President Trump, despite publicly declaring he won the Nov. 3 election, is privately telling people he plans on running again for president in 2024, The Washington Times has learned.
The prospect of Mr. Trump mounting a post-loss comeback is already freezing out other Republicans with eyes on the White House, making them pick between fealty to the president and their own political aspirations.
It also creates an instant complication for Republican leaders in Congress, who have to worry about crossing Mr. Trump while trying to thwart a Democratic president.
Even out of office, it seems, Mr. Trump can sow chaos in American politics.
A Republican strategist with close ties to the White House said rumblings of Trump 2024 are no joke or the kind of offhand comment that Mr. Trump often makes.
“He is definitely telling people that in a serious manner,” the strategist said.
“Now at the end of the day, even if in his head he doesn’t want to run, we won’t know until he pulls the trigger after a couple of years,” the strategist said. “He is going to milk it. Even if he doesn’t want to run, he is going to milk it to the very, very end. The guy knows how to get media attention. It is probably his greatest talent.”
Patrick Griffin, a Republican Party consultant, predicted there will be “no such thing as a post-presidency for Mr. Trump” and that the MAGA rallies will go on. The only difference will be the Trump plane instead of Air Force One.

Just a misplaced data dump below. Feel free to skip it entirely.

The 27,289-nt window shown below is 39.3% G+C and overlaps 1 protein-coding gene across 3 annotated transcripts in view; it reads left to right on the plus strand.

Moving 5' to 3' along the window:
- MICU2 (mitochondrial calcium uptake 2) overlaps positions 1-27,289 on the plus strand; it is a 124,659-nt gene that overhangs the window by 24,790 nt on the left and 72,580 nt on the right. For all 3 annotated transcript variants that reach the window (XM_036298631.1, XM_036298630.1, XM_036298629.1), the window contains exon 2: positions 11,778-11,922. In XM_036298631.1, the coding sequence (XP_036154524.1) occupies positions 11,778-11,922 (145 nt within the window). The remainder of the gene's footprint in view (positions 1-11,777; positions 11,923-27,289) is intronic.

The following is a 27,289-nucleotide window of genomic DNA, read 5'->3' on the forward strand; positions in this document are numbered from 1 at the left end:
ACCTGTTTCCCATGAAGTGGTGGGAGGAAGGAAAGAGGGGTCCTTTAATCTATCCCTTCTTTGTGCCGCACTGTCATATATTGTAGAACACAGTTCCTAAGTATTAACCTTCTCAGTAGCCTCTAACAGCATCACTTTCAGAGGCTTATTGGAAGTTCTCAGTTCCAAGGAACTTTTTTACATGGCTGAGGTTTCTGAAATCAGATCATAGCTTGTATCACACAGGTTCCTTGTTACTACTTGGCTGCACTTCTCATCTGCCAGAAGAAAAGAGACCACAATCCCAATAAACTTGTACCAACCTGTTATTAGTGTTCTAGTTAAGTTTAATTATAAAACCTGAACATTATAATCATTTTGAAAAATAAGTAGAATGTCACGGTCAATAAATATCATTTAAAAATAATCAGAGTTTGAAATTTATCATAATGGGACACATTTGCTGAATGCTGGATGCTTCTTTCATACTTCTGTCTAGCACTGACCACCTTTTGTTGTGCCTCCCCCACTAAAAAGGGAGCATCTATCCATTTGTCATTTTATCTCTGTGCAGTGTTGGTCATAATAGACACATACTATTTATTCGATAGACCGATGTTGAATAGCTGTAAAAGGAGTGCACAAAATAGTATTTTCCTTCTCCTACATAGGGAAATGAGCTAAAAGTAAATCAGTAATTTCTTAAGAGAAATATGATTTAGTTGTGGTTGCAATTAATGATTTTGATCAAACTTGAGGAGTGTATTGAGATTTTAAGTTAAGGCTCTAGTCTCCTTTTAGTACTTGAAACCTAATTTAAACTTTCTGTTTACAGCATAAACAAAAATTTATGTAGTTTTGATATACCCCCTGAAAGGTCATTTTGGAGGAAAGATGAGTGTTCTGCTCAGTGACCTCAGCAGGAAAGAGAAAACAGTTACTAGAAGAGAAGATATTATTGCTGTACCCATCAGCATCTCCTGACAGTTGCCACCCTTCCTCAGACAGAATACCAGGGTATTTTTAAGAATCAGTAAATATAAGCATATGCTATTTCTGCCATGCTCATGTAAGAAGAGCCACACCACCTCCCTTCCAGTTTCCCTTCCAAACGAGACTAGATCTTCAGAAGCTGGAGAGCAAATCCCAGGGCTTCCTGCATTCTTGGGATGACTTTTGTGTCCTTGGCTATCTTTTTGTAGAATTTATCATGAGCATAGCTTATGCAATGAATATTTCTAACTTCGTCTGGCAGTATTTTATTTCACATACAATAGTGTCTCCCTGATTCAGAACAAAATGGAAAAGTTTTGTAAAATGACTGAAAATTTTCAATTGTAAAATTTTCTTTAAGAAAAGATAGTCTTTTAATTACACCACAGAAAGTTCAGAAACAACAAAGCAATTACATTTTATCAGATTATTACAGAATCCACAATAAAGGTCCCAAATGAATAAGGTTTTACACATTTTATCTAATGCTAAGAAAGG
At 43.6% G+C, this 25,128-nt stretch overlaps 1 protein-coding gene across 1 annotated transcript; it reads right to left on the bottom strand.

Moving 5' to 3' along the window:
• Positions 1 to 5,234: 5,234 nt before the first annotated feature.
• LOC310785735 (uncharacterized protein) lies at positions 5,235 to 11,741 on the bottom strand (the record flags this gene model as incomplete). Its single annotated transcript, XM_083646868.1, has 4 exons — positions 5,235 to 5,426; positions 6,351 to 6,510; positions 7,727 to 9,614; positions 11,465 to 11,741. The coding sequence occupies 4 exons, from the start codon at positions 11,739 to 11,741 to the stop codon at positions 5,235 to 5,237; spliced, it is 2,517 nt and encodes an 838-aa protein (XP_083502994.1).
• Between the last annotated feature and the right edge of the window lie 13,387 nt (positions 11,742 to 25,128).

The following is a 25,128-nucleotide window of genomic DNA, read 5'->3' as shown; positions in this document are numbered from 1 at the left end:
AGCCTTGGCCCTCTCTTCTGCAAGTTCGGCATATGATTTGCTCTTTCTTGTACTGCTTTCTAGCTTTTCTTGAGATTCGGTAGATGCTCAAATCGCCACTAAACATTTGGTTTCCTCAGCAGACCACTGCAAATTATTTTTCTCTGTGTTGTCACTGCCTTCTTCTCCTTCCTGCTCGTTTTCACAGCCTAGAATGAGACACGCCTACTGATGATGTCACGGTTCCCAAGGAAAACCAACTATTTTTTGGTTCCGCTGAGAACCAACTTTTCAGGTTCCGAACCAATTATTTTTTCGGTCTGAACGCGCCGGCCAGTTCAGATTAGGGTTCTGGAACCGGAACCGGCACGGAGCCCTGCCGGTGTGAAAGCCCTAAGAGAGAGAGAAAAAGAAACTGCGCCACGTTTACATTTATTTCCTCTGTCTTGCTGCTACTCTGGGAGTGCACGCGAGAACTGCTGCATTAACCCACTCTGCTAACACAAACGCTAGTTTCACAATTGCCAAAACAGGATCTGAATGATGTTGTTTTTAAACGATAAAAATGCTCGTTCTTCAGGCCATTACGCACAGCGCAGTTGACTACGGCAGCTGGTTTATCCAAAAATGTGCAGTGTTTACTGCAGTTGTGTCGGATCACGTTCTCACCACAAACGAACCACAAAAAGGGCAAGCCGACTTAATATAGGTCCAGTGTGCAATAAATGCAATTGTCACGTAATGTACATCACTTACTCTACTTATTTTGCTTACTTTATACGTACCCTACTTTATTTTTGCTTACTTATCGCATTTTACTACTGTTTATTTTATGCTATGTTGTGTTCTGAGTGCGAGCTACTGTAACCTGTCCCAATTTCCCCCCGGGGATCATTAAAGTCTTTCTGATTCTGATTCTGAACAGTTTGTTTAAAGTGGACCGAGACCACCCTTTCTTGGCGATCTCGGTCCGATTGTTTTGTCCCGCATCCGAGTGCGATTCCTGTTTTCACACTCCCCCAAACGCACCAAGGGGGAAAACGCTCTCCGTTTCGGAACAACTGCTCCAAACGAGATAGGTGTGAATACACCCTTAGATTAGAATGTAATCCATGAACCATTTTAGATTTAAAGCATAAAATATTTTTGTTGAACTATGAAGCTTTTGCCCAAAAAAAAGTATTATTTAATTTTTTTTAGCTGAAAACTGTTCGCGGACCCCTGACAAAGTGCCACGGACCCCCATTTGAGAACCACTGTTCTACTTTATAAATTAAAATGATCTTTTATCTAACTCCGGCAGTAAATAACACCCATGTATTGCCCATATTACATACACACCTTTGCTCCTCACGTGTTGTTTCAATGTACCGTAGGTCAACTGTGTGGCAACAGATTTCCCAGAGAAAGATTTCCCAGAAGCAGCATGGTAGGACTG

Mr. Griffin said Senate Majority Leader Mitch McConnell, Kentucky Republican, and Mr. Biden should be prepared for Mr. Trump to take credit for electoral wins, economic gains and coronavirus vaccine advances, and shower others with blame when things go south.
“Let’s assume the Republicans keep the Senate. He will say, ‘I won the Senate seats, Mitch McConnell owes me so much,’” Mr. Griffin said. “Poor Mitch McConnell, every time he turns around, Trump is going to check his story, and poorer Joe Biden.”
The Trump campaign did not respond to a request for comment.
Only once before has a president — Grover Cleveland — served a term, lost reelection, then ran and won four years later in 1892, unseating the same man who had defeated him.
In recent years, most presidents have either gone quietly into retirement or assumed the role of elder statesmen in their post-White House years. Former President George W. Bush took up painting, and former President Bill Clinton started his global foundation, though he kept a hand in politics through his wife.
Former President Barack Obama has been more active than most others. He has become deeply involved in electoral politics and offered biting criticism of his successor, Mr. Trump.
A former president actively seeking to return to the White House would go beyond any of that.
“Donald Trump is not exactly going to follow Jimmy Carter, who is out building homes with Habitat for Humanity after leaving the White House,” Mr. Griffin said. “This is going to be the worst leader in exile the world has ever seen.”